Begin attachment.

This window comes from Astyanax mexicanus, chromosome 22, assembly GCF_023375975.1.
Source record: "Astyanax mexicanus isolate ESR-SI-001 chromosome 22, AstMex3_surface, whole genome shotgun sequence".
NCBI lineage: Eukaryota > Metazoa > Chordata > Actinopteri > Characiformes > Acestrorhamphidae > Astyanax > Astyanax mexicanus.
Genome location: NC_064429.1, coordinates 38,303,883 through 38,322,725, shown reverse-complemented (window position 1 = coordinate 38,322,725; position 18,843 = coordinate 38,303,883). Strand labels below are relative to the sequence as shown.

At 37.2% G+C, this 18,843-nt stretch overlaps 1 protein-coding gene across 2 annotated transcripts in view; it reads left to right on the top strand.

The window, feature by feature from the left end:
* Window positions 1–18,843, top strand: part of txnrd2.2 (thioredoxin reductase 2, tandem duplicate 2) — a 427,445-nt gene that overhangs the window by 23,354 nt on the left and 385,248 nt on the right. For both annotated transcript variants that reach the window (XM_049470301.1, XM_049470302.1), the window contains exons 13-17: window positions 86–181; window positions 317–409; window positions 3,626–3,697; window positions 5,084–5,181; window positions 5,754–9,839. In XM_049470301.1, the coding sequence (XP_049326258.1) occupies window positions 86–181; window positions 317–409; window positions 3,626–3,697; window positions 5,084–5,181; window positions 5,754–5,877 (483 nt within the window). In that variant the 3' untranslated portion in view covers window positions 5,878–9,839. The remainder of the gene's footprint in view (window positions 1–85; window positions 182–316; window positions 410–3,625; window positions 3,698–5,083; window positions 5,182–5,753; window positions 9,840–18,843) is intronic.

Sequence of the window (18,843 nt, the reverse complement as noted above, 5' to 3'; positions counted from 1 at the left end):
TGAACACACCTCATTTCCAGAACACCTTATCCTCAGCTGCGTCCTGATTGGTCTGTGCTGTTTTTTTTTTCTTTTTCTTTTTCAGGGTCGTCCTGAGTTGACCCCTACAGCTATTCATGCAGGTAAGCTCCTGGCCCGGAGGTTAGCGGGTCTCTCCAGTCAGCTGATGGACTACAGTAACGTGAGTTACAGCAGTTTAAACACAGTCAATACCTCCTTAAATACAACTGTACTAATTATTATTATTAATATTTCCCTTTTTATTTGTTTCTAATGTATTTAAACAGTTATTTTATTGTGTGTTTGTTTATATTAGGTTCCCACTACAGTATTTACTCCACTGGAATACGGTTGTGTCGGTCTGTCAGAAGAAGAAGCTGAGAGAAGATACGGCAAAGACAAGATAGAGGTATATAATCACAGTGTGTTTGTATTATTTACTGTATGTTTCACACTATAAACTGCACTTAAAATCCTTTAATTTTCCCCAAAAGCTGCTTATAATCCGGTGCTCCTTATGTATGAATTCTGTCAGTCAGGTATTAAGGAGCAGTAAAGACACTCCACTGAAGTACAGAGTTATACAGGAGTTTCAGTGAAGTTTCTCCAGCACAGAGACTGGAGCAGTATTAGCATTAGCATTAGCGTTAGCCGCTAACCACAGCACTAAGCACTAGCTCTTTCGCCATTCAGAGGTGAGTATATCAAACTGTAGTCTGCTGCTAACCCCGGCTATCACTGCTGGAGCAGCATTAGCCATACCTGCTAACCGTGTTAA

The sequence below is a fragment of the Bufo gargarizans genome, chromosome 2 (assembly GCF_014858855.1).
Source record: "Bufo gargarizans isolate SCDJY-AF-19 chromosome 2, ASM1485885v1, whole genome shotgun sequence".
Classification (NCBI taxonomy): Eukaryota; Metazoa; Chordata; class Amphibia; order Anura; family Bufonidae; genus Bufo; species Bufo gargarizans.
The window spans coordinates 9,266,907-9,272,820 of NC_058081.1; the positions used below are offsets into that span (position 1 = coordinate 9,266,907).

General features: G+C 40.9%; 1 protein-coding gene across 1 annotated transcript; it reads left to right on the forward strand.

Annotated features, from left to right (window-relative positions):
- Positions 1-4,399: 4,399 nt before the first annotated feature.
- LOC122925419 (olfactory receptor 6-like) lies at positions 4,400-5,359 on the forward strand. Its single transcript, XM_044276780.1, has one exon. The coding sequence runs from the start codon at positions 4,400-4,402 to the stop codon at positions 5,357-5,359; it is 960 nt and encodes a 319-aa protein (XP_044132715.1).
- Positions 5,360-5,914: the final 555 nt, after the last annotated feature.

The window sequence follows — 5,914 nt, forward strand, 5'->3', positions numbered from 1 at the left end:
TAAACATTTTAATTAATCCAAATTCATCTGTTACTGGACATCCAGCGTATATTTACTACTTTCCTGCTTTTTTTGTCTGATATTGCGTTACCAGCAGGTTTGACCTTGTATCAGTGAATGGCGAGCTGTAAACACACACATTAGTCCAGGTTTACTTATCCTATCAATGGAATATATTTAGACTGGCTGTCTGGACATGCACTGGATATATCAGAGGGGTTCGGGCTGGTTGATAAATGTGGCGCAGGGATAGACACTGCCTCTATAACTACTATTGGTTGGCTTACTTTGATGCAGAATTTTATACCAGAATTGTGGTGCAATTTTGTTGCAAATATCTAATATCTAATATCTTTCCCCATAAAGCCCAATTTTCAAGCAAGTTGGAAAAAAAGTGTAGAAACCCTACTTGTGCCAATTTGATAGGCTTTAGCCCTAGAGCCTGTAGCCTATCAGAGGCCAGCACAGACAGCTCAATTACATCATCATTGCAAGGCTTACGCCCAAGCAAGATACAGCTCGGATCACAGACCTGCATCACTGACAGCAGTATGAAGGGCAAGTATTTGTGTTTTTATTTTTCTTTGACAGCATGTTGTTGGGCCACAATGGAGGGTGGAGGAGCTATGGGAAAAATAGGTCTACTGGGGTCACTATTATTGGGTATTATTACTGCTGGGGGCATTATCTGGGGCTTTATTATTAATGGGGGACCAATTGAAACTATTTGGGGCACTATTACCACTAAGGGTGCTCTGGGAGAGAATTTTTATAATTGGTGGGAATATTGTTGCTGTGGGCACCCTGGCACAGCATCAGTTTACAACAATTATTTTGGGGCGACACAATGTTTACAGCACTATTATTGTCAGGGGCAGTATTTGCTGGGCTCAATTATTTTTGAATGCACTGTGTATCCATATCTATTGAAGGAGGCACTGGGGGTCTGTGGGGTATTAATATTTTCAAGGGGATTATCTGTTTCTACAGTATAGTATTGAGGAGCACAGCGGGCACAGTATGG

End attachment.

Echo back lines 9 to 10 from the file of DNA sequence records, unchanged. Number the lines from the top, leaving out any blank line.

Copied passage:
TGAACACACCTCATTTCCAGAACACCTTATCCTCAGCTGCGTCCTGATTGGTCTGTGCTGTTTTTTTTTTCTTTTTCTTTTTCAGGGTCGTCCTGAGTTGACCCCTACAGCTATTCATGCAGGTAAGCTCCTGGCCCGGAGGTTAGCGGGTCTCTCCAGTCAGCTGATGGACTACAGTAACGTGAGTTACAGCAGTTTAAACACAGTCAATACCTCCTTAAATACAACTGTACTAATTATTATTATTAATATTTCCCTTTTTATTTGTTTCTAATGTATTTAAACAGTTATTTTATTGTGTGTTTGTTTATATTAGGTTCCCACTACAGTATTTACTCCACTGGAATACGGTTGTGTCGGTCTGTCAGAAGAAGAAGCTGAGAGAAGATACGGCAAAGACAAGATAGAGGTATATAATCACAGTGTGTTTGTATTATTTACTGTATGTTTCACACTATAAACTGCACTTAAAATCCTTTAATTTTCCCCAAAAGCTGCTTATAATCCGGTGCTCCTTATGTATGAATTCTGTCAGTCAGGTATTAAGGAGCAGTAAAGACACTCCACTGAAGTACAGAGTTATACAGGAGTTTCAGTGAAGTTTCTCCAGCACAGAGACTGGAGCAGTATTAGCATTAGCATTAGCGTTAGCCGCTAACCACAGCACTAAGCACTAGCTCTTTCGCCATTCAGAGGTGAGTATATCAAACTGTAGTCTGCTGCTAACCCCGGCTATCACTGCTGGAGCAGCATTAGCCATACCTGCTAACCGTGTTAA

The sequence below is a fragment of the Bufo gargarizans genome, chromosome 2 (assembly GCF_014858855.1).